2014 Audi A6 3.0 TDI – Review and Road Test

By Christian Stampfer on 9 July 2014
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IMG_7397MUNICH—The Audi A6 TDI is one of five diesel models that the Ingolstadt-based automaker offers its customer in the United States. The A6 oilburner competes with the diesel variants of the Mercedes-Benz E-Class and the BMW 5 Series in the highly competitive premium sedan market. The current version of the A6 was introduced in 2011 and Audi has launched several four- and six-cylinder diesel engine variants of the car in other markets. The diesel engine range starts with a 2-liter four-cylinder TDI with 136 horsepower output and ends with the 3-liter six-cylinder TDI with 313 horsepower. Also, Audi offers European customers a hybrid version of the A6.

After I had the pleasure of driving a diesel-powered Audi Q5 in the beginning of 2012 and an Audi A7 3.0 TDI Quattro in May 2013 the tradition was continued in March 2014 when I picked up a glacier white Audi A6 3.0 TDI Quattro at the Munich Airport Center (MAC). The car’s white metallic exterior was a perfect complement to the black interior and silver aluminum trim. Other features of our A6 included Audi’s adaptive air suspension, night vision with pedestrian detection, LED headlights, active cruise control with stop & go functionality and a Bang & Olufsen sound system.


The 3.0 TDI engine of the A6 was engineered with Audi’s latest diesel technology, using the common-rail direct injection system that injects diesel fuel with Bosch piezo-injectors in precise quantities into the cylinders. The two-stage turbocharged V6 diesel engine produces 313 horsepower (230 kW) making it the most powerful diesel engine of the entire A6 line-up. Maximum power is available between 3,900 to 4,500 rpm and offers an impressive 479 pound-feet of torque. The engine is mated to an eight-speed tiptronic automatic transmission that distributes the power to Audi’s Quattro all-wheel drive system.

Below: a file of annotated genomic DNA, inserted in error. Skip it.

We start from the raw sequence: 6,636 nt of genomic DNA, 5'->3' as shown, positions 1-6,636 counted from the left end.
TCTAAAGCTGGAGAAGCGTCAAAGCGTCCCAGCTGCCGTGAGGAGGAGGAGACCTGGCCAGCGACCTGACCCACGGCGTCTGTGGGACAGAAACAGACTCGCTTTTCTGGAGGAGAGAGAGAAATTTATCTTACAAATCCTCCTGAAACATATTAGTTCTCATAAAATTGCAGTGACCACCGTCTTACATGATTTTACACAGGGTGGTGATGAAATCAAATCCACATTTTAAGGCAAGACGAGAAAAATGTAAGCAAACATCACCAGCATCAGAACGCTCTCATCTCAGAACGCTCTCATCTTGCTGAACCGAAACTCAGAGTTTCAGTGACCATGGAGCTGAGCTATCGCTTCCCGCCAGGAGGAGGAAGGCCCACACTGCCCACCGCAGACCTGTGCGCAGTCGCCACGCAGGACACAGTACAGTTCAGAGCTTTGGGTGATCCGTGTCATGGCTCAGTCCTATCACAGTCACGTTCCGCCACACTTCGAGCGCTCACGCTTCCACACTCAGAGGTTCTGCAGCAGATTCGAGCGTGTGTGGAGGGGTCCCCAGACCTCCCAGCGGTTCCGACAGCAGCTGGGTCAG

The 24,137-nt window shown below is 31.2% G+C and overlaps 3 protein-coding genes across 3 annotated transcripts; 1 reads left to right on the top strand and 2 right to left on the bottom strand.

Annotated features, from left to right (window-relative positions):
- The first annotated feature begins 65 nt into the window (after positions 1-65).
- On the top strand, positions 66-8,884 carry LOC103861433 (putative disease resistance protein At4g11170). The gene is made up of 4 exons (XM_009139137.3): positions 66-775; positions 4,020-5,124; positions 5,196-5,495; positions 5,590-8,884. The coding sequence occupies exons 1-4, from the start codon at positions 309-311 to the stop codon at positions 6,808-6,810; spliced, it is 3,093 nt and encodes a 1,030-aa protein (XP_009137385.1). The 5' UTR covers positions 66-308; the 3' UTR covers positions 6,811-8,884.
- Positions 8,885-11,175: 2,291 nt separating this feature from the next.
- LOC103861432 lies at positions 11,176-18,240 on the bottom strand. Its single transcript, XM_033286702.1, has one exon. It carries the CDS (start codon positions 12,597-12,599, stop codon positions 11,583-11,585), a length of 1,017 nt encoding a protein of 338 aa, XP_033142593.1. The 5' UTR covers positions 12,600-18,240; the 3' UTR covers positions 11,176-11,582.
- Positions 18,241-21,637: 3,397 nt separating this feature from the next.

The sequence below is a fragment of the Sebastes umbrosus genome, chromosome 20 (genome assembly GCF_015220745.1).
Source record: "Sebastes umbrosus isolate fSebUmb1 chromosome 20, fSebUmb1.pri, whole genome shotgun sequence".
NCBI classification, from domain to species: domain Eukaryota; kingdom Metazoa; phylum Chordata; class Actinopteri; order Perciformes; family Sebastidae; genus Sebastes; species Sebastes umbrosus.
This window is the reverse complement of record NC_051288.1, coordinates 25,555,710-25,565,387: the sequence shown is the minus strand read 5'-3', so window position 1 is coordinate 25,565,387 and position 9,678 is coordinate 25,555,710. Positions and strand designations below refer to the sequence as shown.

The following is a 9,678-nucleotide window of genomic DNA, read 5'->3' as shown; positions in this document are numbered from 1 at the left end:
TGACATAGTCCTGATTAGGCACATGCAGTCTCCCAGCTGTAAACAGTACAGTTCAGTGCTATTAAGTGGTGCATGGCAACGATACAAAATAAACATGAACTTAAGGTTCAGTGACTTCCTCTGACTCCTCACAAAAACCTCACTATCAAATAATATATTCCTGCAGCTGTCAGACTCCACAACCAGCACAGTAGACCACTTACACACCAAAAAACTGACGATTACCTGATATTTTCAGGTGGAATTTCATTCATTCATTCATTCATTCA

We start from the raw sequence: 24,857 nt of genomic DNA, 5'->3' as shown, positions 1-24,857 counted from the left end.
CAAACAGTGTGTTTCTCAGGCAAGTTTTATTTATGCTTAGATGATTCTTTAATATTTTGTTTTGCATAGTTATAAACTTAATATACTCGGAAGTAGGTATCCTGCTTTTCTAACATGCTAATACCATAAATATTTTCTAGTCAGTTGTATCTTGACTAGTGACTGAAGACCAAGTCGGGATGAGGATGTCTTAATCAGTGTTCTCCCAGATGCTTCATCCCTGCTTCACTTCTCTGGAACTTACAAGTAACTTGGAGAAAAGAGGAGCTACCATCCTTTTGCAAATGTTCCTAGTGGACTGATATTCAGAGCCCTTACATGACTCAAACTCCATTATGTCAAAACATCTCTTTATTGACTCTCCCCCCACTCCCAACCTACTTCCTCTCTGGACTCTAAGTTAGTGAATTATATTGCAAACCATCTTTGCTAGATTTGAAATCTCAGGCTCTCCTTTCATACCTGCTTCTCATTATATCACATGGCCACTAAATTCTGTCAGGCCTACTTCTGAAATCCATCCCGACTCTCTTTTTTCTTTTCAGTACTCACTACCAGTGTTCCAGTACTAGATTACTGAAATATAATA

Next to Audi’s excellent diesel engine, the eight-speed tiptronic transmission and the permanent Quattro all-wheel drive system are the two other technology highlights. The tiptronic allows the driver to switch gears manually at any time. Its dynamic shift program, or DSP, keeps the car in high gears at low speeds to improve fuel economy and shifts at a later point when the car is driven more aggressively. When the driver selects the sport mode via the optional Audi Drive Select system, the shifts are performed even later. The Audi Drive Select adjusts the settings of the throttle, steering and transmission according to the preferred driving mode.

Probably the hardest task the engineers faced was one that is not visible and not (directly) noticeable to the driver. Audi’s lightweight construction of the A6 reduced the overall weight of the car down to 4,111 pounds or 1,865 kilograms (176 pounds or 80 kilograms less than the predecessor). Aluminum components played a big role in the weight reduction and are used for the doors, the side panels and the hood.. The lightweight construction not only increases the performance of the car, it also improves the fuel economy by up to 21% compared to the previous generation.

A feature that was readily noticeable after the first few miles on the road was the active sound design of the A6. The active sound uses two loudspeakers built into the exhaust chamber which make the V6 sound like an eight-cylinder. In concert with the Bang & Olufsen sound system, the sound was most impressive from behind the wheel.

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